City bonuses rising six times faster than wages, TUC says

Experts say there is no justification for ‘obscene’ rewards and call for fairer distribution of bonuses among employees

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City bonuses are at a record high and rising six times faster than wages, according to analysis of official data by the TUC.

The study of figures from the Office for National Statistics (ONS) by the union found that bonuses in the financial and insurance sector grew by 27.9 per cent over the last year, compared with 4.2 per cent for wages.

It also found that the average bonus in the finance and insurance sector rose from £3,146 in the first quarter of 2021 to £4,021 in the first quarter of 2022.

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In the same period, average monthly regular pay in the UK rose from £2,315 to £2,413.

The TUC estimated City bonuses in March 2022 were worth nearly £6bn, which it said suggested executives bonuses were back to the levels seen before the 2008 financial crash.

Frances O’Grady, the general secretary of TUC, said there was no justification for such “obscene” bonuses at the best of times, let alone during a cost-of-living crisis. “Working people are at breaking point having been left badly exposed to soaring bills after a decade of standstill wages and Universal Credit cuts,” she said.

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“Ministers have no hesitation in calling for public sector pay restraints but turn a blind eye to shocking City excess. It’s time to hold down bonuses at the top, not wages for everyone else,” said O’Grady.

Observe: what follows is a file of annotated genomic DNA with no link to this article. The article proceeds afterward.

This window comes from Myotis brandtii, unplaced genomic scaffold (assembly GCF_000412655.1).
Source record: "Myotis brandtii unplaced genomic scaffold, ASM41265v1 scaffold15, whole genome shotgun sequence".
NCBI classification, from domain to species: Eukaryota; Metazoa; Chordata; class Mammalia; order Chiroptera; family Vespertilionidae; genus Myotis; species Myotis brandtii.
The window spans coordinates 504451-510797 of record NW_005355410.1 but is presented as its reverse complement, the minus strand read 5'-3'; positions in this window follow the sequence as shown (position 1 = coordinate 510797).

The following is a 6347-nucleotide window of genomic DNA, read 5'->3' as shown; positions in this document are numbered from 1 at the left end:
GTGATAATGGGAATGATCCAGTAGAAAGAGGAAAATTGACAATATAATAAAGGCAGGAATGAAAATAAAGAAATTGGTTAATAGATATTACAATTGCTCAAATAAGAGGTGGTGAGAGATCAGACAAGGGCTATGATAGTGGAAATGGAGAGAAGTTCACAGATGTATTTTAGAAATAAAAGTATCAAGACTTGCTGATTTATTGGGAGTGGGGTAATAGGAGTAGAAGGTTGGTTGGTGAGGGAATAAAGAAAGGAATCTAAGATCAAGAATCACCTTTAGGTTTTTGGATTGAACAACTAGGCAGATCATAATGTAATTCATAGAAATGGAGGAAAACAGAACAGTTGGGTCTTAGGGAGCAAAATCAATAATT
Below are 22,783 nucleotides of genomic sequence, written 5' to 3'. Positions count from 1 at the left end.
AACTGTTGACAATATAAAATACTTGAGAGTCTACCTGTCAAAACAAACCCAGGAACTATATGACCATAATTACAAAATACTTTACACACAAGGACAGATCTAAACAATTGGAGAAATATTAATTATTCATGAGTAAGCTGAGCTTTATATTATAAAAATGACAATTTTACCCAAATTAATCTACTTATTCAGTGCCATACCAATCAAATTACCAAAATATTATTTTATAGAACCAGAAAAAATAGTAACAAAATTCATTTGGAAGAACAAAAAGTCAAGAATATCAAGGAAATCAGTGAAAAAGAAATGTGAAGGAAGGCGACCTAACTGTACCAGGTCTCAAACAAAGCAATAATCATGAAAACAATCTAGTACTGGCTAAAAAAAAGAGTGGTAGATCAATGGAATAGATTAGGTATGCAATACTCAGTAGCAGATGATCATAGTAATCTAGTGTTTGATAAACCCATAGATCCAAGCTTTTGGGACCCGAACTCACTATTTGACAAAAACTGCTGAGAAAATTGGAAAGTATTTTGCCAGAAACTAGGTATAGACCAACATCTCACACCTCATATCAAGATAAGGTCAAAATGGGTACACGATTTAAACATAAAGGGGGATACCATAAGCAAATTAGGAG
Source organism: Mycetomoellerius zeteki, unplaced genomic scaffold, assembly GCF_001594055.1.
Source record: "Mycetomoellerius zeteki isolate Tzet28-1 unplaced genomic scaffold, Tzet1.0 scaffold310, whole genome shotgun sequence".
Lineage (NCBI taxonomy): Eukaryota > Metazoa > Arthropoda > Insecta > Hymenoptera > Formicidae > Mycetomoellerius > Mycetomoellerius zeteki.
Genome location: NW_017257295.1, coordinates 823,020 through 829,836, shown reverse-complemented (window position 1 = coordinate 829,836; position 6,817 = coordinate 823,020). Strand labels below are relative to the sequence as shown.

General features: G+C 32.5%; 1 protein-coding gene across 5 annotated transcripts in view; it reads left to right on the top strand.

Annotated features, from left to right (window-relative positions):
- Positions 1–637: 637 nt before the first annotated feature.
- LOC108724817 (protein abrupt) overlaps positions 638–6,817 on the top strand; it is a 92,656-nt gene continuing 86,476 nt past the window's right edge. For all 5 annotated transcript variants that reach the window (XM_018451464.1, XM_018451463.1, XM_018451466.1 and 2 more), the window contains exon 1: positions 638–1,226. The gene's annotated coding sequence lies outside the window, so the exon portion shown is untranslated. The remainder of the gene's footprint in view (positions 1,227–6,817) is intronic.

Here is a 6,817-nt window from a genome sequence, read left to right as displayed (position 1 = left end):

Charles Cotton, senior reward and performance adviser at the CIPD, added that the success of a firm relied on the efforts of all of its staff, not just those at the top. “As such we would encourage companies to spread bonuses more widely with the rest of their employees rather than concentrating it on just a few,” he said.

As the cost of living continues to rise, the TUC also raised concerns that sectors outside of finance were turning to one-off payments to address skills shortages, with many employers in sectors including accommodation and food, entertainment, construction and arts offering starting bonuses instead of increasing pay.

The union said this could potentially hamper a more sustained increase in pay, calling it a “sticking plaster approach” that would not solve longer-term skills shortages.

The union suggested a series of measures to clamp down City bonuses and push up wages, including increasing the minimum wage; putting workers on company pay boards; and introducing maximum pay ratios.